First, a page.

Modeling the diverse world of phytoplankton opens up a predictive view of our own. MIT’s Spectrum Magazine spotlight’s the Darwin Project. Continue reading
Ben A. Ward and Michael J. Follows (2016), Marine Mizotrophy Increases Trophic Transfer Efficiency, Mean Organism Size, and Vertical Carbon Flux, PNAS – early online edition.
Talmy, D., J. Blackford, N. J. Hardman-Mountford, L. Polimene, M.J. Follows, and R.J. Geider (2014) Flexible C : N ratio enhances metabolism of large phytoplankton when resource supply is intermittent. Biogeosciences, 11, 4881-4895, doi: 10.5194/bg-11-4881-2014
For some microbes, the motto for growth is not so much “every cell for itself,” but rather, “all for one and one for all.”
MIT researchers have found that cells in a bacterial colony grow in a way that benefits the community as a whole. That is, while an individual cell may divide in the presence of plentiful resources to benefit itself, when a cell is a member of a larger colony, it may choose instead to grow in a more cooperative fashion, increasing an entire colony’s chance of survival.
Kempes, CP et al. (2013) Morphological optimization for access to dual oxidants in biofilms PNAS, 111, 1, 208-213, doi:10.1073/pnas.1315521110)
Ward, B.A., S. Dutkiewicz, and M.J. Follows (2013), Top-down and bottom-up controls in a global size-structured plankton food-web model, Journal of Plankton Research , 0, 1-17, doi: 10.1093/plankt/fbt097
Lauderdale, J.M., A.C.N. Garabato, K.I.C. Oliver, M.J. Follows and R.G. Williams(2013), Wind-driven changes in Southern Ocean residual circulation, ocean carbon reservoirs and atmospheric CO2, Climate Dynamics, vol. 41, pp. 2145, doi: 10.1007%2Fs00382-012-1650-3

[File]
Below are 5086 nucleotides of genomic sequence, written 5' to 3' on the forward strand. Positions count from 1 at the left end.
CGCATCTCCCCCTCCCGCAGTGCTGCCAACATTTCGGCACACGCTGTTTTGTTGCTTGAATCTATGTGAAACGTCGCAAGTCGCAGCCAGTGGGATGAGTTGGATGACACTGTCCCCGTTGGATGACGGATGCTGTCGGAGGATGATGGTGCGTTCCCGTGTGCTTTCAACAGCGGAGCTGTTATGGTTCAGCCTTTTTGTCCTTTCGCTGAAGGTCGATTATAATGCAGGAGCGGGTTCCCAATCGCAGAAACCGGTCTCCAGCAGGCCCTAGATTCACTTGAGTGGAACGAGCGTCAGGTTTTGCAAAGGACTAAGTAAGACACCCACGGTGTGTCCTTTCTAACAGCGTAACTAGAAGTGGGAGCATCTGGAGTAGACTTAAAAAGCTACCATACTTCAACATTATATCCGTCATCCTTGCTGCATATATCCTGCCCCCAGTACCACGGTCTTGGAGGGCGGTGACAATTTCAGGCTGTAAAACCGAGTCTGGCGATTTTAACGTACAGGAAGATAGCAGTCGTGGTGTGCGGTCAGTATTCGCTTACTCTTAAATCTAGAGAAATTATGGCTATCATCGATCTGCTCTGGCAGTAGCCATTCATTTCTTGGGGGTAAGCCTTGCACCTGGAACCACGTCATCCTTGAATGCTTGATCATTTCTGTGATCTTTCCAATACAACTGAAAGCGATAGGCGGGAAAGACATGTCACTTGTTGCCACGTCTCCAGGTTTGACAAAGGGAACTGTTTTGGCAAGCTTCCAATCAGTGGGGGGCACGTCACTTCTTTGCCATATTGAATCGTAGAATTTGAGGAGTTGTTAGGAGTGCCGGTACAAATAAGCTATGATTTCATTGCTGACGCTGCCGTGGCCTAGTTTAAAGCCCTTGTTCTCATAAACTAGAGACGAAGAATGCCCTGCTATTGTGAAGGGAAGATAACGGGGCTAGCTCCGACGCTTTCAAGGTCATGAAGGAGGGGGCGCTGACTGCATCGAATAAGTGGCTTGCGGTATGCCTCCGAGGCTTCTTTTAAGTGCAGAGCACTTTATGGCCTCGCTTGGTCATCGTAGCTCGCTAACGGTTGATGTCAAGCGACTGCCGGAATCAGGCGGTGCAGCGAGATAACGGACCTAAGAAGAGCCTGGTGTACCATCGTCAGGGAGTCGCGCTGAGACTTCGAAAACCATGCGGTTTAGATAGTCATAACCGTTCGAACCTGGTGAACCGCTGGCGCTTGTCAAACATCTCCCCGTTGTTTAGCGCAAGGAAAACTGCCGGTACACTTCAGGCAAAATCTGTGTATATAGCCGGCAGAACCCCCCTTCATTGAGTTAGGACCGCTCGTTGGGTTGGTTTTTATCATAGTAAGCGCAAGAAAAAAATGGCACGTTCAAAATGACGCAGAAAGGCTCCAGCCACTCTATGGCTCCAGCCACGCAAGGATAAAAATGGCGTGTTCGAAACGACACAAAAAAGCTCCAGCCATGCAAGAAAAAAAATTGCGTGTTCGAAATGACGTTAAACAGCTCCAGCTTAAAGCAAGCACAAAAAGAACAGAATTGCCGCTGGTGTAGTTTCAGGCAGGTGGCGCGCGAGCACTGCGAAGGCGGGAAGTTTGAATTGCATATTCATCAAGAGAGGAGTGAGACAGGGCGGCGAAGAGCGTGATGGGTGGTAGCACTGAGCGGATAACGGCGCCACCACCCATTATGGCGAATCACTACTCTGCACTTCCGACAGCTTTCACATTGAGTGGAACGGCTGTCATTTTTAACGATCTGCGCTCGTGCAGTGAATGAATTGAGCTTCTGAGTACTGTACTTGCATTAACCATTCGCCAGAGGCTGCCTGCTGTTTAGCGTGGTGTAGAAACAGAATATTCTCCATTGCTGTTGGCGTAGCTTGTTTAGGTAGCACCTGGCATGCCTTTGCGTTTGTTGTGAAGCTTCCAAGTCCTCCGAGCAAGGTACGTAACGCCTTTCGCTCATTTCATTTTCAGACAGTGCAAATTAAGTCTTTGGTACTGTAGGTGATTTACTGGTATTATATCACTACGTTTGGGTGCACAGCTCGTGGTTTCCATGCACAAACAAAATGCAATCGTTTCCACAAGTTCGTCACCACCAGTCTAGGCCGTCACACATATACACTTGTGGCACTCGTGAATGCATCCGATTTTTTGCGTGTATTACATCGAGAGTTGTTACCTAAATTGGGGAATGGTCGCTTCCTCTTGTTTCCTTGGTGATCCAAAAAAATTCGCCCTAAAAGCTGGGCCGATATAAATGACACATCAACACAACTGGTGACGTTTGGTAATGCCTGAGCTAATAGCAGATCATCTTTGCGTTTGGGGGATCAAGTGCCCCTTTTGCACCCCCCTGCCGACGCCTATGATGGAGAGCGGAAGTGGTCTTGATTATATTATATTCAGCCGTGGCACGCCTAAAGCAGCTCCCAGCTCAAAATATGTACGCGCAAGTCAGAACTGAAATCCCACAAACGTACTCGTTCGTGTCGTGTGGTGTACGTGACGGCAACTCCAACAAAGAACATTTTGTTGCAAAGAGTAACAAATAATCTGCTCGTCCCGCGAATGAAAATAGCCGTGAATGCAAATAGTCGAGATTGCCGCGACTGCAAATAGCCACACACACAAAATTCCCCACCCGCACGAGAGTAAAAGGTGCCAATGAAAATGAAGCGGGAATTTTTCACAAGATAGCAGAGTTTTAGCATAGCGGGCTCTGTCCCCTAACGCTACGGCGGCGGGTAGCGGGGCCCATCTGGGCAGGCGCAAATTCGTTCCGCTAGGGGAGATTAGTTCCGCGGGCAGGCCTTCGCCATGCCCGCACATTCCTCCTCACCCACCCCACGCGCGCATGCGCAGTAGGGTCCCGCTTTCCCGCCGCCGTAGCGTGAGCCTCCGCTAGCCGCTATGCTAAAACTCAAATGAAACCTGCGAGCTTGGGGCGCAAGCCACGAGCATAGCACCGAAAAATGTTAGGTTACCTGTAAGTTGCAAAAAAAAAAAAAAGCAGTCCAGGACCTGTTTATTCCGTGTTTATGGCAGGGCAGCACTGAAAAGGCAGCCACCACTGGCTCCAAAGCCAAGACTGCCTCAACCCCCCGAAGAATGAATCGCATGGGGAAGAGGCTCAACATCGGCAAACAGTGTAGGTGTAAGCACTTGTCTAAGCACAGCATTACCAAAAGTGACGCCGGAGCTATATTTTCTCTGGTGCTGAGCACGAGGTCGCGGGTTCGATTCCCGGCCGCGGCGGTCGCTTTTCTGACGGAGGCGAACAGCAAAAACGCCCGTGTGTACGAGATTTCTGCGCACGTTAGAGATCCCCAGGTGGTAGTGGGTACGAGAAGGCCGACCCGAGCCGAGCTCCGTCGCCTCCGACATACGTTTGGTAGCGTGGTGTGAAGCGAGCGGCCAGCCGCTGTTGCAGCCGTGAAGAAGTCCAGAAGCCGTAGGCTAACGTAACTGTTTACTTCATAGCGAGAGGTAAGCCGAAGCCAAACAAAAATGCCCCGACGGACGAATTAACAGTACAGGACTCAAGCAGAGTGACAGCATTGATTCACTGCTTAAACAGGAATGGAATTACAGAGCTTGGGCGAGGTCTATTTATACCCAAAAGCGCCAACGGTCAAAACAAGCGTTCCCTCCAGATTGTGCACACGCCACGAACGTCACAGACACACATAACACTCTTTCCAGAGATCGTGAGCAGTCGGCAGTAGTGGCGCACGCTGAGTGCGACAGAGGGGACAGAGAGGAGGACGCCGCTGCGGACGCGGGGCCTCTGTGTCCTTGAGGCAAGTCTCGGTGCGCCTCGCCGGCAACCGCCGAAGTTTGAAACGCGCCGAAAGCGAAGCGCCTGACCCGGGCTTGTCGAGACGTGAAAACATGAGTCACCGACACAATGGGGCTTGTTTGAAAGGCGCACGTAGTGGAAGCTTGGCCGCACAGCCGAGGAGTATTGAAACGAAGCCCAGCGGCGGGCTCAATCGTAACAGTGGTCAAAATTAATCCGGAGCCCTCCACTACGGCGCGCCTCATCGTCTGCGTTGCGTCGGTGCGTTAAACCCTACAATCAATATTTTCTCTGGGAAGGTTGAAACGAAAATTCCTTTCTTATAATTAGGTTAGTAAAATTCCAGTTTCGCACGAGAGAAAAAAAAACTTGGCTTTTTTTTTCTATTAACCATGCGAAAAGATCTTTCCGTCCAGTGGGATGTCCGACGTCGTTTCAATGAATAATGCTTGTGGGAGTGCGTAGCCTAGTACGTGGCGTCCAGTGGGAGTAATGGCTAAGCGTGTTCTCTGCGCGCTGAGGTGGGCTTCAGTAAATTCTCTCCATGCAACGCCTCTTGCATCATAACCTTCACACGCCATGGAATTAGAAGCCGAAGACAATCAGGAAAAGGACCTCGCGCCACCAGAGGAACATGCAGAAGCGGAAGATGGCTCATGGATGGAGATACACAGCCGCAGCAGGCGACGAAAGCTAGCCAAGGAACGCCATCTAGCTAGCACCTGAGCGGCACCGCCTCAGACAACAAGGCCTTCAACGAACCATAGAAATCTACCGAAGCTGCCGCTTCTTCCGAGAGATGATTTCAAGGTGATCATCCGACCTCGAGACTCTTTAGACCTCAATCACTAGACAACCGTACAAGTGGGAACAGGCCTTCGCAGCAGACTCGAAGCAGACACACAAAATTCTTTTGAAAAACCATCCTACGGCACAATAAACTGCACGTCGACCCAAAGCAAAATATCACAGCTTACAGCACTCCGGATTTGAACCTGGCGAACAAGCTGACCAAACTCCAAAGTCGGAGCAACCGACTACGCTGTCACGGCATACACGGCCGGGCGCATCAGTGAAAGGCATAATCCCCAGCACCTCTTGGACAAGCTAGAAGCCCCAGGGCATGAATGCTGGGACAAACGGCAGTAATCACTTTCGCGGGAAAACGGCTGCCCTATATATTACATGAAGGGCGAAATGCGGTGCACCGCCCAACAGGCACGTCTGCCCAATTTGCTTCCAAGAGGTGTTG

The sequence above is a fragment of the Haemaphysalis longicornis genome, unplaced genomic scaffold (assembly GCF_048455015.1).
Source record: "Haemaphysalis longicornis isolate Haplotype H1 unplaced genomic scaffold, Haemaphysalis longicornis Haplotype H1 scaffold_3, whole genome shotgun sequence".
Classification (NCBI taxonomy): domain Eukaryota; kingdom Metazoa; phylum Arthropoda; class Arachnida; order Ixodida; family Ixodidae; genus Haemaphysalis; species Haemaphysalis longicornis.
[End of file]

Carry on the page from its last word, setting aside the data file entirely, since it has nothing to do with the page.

Ward, B.A., M. Schartau, A. Oschlies, A.P. Martin, M.J. Follows and T.R. Anderson, TR (2013), When is a biogeochemical model too complex? Objective model reduction and selection for North Atlantic time-series sites Progress in Oceanography, vol. 116, pp. 49, doi:10.1016/j.pocean.2013.06.002
For the past several months, Principal Research Scientist Stephanie Dutkiewicz and researcher Oliver Jahn have been consultants for staff at San Francisco’s Exploratorium science museum on the development of a new and exciting interactive exhibit designed to provide a hands-on experience with microscopic sea life.
When San Francisco’s Exploratorium moves into its new building on the waterfront next year, it promises to use technologies in ways never before seen in a museum. One of those experiences will be an interactive ocean, the product of a collaboration between scientists at UC Davis and MIT’s Darwin Project. Read more